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Defibrillation is the therapeutic use of electricity to depolarize the myocardium and thus allow more coordinated contractions to occur. The term defibrillation is usually applied to an attempt to terminate a nonperfusing cardiac arrest rhythm [e.g., ventricular fibrillation (Vfib) or pulseless ventricular tachycardia (Vtach)], allowing normal electrical activity to occur.

Cardioversion, by contrast, is the application of electricity to attempt to terminate a still perfusing rhythm (e.g., Vtach with a pulse, supraventricular tachycardias, including atrial arrhythmias), hopefully to allow a normal sinus rhythm to restart. By this definition, cardioversion is a less urgent procedure compared to defibrillation, although the patient may be hypotensive or hemodynamically unstable, rather than in cardiac arrest.

Indications for defibrillation include Vfib (Figure 36-1) and pulseless Vtach (Figure 36-2). Defibrillation is contraindicated for asystole, pulseless electrical activity, sinus rhythm, a conscious patient with a pulse, or where there is danger to the operator or others (e.g., from a wet patient or surroundings).

Cardioversion is indicated for a hemodynamically unstable patient with Vtach, supraventricular tachycardia, atrial flutter, or atrial fibrillation. It is also possibly indicated after failed pharmacologic therapy for the previously mentioned arrhythmias, especially if the patient becomes hemodynamically unstable.

Electrical energy can terminate an abnormal rhythm, but if inappropriately delivered, it can also induce Vfib. This can happen if the electric shock occurs during the relative refractory portion of cardiac electrical activity.1 This coincides with the middle and terminal phases of the T wave and is also referred to as the vulnerable period.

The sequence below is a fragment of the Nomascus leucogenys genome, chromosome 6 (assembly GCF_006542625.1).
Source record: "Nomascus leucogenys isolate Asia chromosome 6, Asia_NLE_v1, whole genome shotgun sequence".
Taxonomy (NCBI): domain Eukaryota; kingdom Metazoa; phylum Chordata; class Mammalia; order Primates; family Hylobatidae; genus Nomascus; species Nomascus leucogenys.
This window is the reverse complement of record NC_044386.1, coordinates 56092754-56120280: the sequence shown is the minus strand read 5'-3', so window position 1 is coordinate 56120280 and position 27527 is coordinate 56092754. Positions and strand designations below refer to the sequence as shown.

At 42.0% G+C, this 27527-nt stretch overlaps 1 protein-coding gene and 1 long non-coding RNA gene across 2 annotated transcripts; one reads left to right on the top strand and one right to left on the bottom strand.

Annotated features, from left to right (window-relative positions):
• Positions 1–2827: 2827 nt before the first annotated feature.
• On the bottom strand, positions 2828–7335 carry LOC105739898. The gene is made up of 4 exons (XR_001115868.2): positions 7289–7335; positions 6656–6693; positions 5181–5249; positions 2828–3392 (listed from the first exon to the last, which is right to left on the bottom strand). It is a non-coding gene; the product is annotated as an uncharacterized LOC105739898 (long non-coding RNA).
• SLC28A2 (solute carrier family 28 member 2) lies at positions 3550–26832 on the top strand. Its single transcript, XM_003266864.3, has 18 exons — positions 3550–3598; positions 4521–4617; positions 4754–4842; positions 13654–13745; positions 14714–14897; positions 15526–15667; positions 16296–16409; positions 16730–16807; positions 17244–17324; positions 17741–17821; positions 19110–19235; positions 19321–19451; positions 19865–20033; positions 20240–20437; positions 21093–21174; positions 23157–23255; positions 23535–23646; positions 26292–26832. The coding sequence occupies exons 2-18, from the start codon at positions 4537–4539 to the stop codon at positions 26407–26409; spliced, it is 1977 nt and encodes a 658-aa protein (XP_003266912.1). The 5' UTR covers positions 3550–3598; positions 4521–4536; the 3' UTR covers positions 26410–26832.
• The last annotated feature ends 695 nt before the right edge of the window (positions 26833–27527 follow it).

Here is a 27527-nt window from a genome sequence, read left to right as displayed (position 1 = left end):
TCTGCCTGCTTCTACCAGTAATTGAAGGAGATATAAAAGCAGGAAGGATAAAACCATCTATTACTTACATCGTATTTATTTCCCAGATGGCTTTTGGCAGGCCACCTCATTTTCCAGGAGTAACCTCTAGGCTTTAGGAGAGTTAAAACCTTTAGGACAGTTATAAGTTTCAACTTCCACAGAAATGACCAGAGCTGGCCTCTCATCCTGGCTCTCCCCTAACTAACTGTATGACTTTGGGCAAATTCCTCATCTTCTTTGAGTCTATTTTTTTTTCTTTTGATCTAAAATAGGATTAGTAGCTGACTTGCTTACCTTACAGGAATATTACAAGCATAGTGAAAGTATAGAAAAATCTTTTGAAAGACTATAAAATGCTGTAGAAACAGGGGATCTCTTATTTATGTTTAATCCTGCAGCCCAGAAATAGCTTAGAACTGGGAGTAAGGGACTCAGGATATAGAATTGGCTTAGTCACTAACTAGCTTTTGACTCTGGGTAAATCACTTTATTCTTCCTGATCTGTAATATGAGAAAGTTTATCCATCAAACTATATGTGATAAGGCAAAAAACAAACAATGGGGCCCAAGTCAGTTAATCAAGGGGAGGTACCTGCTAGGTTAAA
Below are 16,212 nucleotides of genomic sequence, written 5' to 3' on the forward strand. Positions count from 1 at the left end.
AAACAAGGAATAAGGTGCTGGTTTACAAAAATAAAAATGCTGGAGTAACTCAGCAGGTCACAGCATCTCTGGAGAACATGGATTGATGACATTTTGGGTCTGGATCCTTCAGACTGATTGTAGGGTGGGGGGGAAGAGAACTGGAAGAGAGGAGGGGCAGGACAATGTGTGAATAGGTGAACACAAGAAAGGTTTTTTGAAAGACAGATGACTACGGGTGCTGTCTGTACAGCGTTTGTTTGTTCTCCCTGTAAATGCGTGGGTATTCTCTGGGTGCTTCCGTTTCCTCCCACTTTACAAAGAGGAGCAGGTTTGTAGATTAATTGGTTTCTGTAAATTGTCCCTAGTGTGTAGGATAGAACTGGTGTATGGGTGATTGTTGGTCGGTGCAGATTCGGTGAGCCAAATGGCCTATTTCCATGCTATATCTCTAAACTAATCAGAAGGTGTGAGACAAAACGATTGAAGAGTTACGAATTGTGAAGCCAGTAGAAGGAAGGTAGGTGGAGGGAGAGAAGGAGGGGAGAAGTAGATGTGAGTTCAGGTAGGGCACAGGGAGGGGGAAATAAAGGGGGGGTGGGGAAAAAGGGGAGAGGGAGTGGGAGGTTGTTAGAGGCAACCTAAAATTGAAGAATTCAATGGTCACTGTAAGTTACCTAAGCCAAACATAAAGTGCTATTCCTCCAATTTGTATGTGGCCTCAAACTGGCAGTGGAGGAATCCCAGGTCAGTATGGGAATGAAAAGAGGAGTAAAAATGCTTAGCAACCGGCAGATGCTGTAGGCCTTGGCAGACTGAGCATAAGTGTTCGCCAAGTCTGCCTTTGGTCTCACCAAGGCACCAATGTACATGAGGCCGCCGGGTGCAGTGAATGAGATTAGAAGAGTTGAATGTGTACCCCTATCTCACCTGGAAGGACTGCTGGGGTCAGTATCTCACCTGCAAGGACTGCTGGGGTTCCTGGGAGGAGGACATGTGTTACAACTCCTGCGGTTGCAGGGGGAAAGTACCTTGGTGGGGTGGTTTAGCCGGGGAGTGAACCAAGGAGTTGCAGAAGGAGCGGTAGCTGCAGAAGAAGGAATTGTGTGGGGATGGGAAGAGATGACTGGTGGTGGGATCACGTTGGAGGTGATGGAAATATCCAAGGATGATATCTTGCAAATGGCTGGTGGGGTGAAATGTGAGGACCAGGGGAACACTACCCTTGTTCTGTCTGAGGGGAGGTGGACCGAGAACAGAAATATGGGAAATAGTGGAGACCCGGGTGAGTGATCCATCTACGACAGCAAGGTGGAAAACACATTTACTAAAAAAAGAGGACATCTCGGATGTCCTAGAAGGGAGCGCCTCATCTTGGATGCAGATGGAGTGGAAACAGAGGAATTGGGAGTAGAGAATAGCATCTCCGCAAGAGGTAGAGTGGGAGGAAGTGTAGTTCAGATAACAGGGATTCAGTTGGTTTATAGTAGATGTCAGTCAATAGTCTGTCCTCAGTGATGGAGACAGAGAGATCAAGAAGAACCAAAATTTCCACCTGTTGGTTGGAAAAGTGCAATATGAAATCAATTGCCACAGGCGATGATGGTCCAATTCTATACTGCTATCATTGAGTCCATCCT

When performing defibrillation, check the patient and rhythm to ensure that a shock is truly indicated. Movement artifacts or loose leads may lead to a misinterpretation of the rhythm. When using automated external defibrillators (AEDs), it is important to stop all movement (e.g., during transport) and confirm cardiac arrest before initiating analysis mode.

Make sure that no rescuer is inadvertently in contact with the patient when a shock is delivered—thus the emphasis on “stand clear” drills during defibrillator training. If the patient is on a wet or conducting surface, move the patient to a safe area and dry the body before delivering the shock. When using manual defibrillation paddles, always make sure that the paddles are either on the defibrillator cradle or on the patient’s chest, with minimal time in transit. Always point the paddles downward and never wave the paddles around or face them toward each other, especially when paddles are charged. This is to prevent inadvertent discharges. Sparking can occur when the paddles are in close proximity to each other.

During cardioversion, there is a possibility that the patient can deteriorate or ...

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